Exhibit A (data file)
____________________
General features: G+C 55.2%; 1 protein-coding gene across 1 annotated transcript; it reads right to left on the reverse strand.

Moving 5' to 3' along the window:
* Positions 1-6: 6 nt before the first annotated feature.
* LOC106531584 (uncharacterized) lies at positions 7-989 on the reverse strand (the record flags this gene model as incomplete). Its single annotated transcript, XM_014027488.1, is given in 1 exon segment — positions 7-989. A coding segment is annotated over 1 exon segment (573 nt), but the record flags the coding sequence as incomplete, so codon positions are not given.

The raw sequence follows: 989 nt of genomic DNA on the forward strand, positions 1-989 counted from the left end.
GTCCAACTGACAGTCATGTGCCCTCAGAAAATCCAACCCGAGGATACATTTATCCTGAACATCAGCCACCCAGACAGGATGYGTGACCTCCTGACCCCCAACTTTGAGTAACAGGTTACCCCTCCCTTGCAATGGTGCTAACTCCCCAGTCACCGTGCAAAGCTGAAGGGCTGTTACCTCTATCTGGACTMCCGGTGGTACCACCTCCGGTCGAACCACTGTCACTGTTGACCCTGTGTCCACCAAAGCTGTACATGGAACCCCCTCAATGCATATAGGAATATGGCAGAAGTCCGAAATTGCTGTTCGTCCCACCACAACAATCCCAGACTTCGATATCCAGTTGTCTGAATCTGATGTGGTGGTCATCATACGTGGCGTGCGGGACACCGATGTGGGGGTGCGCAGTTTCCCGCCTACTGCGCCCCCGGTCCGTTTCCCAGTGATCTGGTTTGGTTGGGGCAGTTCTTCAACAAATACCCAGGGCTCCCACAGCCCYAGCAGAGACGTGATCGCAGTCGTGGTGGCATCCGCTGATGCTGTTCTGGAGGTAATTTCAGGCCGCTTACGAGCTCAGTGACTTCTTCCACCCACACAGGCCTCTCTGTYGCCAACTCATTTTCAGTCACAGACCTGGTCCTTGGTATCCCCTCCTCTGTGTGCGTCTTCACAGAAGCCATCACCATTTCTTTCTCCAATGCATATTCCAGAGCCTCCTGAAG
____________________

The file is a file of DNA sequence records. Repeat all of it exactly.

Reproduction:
General features: G+C 55.2%; 1 protein-coding gene across 1 annotated transcript; it reads right to left on the reverse strand.

Moving 5' to 3' along the window:
* Positions 1-6: 6 nt before the first annotated feature.
* LOC106531584 (uncharacterized) lies at positions 7-989 on the reverse strand (the record flags this gene model as incomplete). Its single annotated transcript, XM_014027488.1, is given in 1 exon segment — positions 7-989. A coding segment is annotated over 1 exon segment (573 nt), but the record flags the coding sequence as incomplete, so codon positions are not given.

The raw sequence follows: 989 nt of genomic DNA on the forward strand, positions 1-989 counted from the left end.
GTCCAACTGACAGTCATGTGCCCTCAGAAAATCCAACCCGAGGATACATTTATCCTGAACATCAGCCACCCAGACAGGATGYGTGACCTCCTGACCCCCAACTTTGAGTAACAGGTTACCCCTCCCTTGCAATGGTGCTAACTCCCCAGTCACCGTGCAAAGCTGAAGGGCTGTTACCTCTATCTGGACTMCCGGTGGTACCACCTCCGGTCGAACCACTGTCACTGTTGACCCTGTGTCCACCAAAGCTGTACATGGAACCCCCTCAATGCATATAGGAATATGGCAGAAGTCCGAAATTGCTGTTCGTCCCACCACAACAATCCCAGACTTCGATATCCAGTTGTCTGAATCTGATGTGGTGGTCATCATACGTGGCGTGCGGGACACCGATGTGGGGGTGCGCAGTTTCCCGCCTACTGCGCCCCCGGTCCGTTTCCCAGTGATCTGGTTTGGTTGGGGCAGTTCTTCAACAAATACCCAGGGCTCCCACAGCCCYAGCAGAGACGTGATCGCAGTCGTGGTGGCATCCGCTGATGCTGTTCTGGAGGTAATTTCAGGCCGCTTACGAGCTCAGTGACTTCTTCCACCCACACAGGCCTCTCTGTYGCCAACTCATTTTCAGTCACAGACCTGGTCCTTGGTATCCCCTCCTCTGTGTGCGTCTTCACAGAAGCCATCACCATTTCTTTCTCCAATGCATATTCCAGAGCCTCCTGAAG